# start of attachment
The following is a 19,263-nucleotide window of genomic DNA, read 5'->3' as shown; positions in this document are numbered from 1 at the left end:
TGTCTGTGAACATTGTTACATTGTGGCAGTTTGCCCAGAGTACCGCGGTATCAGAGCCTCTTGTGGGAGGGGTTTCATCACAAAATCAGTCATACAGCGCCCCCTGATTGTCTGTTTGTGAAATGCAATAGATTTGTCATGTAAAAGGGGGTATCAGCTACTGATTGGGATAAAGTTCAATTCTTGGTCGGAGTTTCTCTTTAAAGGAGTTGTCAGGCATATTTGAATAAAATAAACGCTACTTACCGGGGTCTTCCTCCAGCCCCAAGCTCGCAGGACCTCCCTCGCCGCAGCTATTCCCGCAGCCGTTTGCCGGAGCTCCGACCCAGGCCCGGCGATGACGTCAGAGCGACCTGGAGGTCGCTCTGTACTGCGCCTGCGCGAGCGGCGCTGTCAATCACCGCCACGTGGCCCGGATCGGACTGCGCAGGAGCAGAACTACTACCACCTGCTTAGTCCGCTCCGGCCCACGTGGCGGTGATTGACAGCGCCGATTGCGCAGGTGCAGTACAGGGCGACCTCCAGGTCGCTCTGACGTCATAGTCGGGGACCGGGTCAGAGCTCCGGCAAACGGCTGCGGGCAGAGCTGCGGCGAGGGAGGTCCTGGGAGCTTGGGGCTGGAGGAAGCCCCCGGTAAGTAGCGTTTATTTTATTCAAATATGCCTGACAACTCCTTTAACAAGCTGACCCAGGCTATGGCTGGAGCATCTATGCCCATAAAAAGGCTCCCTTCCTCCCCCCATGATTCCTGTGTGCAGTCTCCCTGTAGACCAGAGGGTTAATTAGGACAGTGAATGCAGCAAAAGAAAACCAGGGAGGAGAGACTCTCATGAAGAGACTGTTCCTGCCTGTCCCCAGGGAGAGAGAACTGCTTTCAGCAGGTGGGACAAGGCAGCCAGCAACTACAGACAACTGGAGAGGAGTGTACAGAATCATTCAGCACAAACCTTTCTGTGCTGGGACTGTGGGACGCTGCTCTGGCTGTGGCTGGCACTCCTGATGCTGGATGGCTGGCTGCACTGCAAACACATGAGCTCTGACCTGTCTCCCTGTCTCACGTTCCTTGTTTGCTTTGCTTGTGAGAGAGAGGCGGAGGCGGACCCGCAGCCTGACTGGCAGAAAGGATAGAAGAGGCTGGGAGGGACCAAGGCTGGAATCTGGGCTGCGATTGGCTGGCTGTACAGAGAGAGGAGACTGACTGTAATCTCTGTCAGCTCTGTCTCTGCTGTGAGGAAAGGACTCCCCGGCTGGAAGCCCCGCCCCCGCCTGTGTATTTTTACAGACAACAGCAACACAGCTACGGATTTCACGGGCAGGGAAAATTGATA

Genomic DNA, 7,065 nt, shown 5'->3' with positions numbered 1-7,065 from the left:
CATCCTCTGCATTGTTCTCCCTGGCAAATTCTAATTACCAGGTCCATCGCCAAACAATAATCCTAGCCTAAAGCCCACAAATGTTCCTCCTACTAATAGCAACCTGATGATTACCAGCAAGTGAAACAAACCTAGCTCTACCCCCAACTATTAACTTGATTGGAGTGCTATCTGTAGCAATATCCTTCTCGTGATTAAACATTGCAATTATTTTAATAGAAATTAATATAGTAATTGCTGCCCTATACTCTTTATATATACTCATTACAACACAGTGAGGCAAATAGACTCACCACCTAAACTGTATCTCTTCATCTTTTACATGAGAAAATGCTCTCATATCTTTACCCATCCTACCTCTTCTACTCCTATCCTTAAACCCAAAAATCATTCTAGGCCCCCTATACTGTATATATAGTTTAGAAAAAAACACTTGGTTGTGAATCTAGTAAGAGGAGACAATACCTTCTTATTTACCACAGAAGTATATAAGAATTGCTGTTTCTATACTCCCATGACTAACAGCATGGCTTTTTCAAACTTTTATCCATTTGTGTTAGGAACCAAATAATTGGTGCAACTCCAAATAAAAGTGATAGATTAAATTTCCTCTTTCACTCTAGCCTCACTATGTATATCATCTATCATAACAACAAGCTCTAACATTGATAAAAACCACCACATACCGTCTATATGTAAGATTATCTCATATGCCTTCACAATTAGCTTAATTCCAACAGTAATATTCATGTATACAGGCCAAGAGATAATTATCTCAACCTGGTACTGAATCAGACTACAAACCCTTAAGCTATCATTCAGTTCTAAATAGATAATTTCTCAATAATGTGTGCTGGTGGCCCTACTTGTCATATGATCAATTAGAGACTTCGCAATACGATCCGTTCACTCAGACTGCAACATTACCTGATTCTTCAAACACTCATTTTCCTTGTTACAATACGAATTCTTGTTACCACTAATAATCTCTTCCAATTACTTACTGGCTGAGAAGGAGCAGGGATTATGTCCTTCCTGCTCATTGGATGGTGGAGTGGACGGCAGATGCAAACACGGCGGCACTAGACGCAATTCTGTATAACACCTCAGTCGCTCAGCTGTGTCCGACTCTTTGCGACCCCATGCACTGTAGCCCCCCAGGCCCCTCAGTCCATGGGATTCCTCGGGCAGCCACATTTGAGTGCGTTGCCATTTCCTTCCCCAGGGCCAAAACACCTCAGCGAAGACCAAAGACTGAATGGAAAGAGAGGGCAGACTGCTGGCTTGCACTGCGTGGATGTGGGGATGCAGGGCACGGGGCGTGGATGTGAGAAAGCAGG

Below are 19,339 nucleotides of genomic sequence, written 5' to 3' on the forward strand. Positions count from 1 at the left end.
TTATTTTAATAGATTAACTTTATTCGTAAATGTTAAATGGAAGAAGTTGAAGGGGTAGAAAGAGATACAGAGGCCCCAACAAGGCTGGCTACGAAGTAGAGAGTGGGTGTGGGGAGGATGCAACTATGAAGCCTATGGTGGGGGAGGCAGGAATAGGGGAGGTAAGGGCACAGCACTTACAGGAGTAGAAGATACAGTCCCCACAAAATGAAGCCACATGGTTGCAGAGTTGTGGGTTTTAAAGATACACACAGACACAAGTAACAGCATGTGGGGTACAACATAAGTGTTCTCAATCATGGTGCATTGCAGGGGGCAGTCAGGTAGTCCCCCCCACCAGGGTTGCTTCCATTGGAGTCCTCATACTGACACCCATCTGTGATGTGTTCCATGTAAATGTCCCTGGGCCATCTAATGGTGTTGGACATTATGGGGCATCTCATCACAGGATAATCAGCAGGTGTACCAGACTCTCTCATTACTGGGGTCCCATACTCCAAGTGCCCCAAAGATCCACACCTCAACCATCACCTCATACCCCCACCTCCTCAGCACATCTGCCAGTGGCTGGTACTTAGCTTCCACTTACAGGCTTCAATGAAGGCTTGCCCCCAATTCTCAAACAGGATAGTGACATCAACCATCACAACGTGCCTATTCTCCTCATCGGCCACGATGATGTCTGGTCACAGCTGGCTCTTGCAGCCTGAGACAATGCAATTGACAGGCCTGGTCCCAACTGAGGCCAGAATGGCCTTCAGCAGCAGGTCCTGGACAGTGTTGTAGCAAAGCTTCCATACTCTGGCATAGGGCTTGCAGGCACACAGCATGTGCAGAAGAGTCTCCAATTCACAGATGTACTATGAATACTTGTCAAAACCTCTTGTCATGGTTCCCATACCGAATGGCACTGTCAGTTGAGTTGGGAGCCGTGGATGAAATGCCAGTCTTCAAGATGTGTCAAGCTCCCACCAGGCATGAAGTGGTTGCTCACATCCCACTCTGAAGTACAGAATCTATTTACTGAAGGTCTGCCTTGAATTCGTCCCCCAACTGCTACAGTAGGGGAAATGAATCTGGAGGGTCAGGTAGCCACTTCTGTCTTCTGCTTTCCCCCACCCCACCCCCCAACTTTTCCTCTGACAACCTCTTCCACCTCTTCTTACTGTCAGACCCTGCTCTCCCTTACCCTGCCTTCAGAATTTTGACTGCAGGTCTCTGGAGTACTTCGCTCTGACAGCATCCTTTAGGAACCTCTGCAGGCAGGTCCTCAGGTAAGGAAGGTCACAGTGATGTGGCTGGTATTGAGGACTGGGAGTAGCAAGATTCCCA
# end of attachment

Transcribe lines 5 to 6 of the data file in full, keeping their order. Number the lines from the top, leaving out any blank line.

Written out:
Below are 19,339 nucleotides of genomic sequence, written 5' to 3' on the forward strand. Positions count from 1 at the left end.
TTATTTTAATAGATTAACTTTATTCGTAAATGTTAAATGGAAGAAGTTGAAGGGGTAGAAAGAGATACAGAGGCCCCAACAAGGCTGGCTACGAAGTAGAGAGTGGGTGTGGGGAGGATGCAACTATGAAGCCTATGGTGGGGGAGGCAGGAATAGGGGAGGTAAGGGCACAGCACTTACAGGAGTAGAAGATACAGTCCCCACAAAATGAAGCCACATGGTTGCAGAGTTGTGGGTTTTAAAGATACACACAGACACAAGTAACAGCATGTGGGGTACAACATAAGTGTTCTCAATCATGGTGCATTGCAGGGGGCAGTCAGGTAGTCCCCCCCACCAGGGTTGCTTCCATTGGAGTCCTCATACTGACACCCATCTGTGATGTGTTCCATGTAAATGTCCCTGGGCCATCTAATGGTGTTGGACATTATGGGGCATCTCATCACAGGATAATCAGCAGGTGTACCAGACTCTCTCATTACTGGGGTCCCATACTCCAAGTGCCCCAAAGATCCACACCTCAACCATCACCTCATACCCCCACCTCCTCAGCACATCTGCCAGTGGCTGGTACTTAGCTTCCACTTACAGGCTTCAATGAAGGCTTGCCCCCAATTCTCAAACAGGATAGTGACATCAACCATCACAACGTGCCTATTCTCCTCATCGGCCACGATGATGTCTGGTCACAGCTGGCTCTTGCAGCCTGAGACAATGCAATTGACAGGCCTGGTCCCAACTGAGGCCAGAATGGCCTTCAGCAGCAGGTCCTGGACAGTGTTGTAGCAAAGCTTCCATACTCTGGCATAGGGCTTGCAGGCACACAGCATGTGCAGAAGAGTCTCCAATTCACAGATGTACTATGAATACTTGTCAAAACCTCTTGTCATGGTTCCCATACCGAATGGCACTGTCAGTTGAGTTGGGAGCCGTGGATGAAATGCCAGTCTTCAAGATGTGTCAAGCTCCCACCAGGCATGAAGTGGTTGCTCACATCCCACTCTGAAGTACAGAATCTATTTACTGAAGGTCTGCCTTGAATTCGTCCCCCAACTGCTACAGTAGGGGAAATGAATCTGGAGGGTCAGGTAGCCACTTCTGTCTTCTGCTTTCCCCCACCCCACCCCCCAACTTTTCCTCTGACAACCTCTTCCACCTCTTCTTACTGTCAGACCCTGCTCTCCCTTACCCTGCCTTCAGAATTTTGACTGCAGGTCTCTGGAGTACTTCGCTCTGACAGCATCCTTTAGGAACCTCTGCAGGCAGGTCCTCAGGTAAGGAAGGTCACAGTGATGTGGCTGGTATTGAGGACTGGGAGTAGCAAGATTCCCA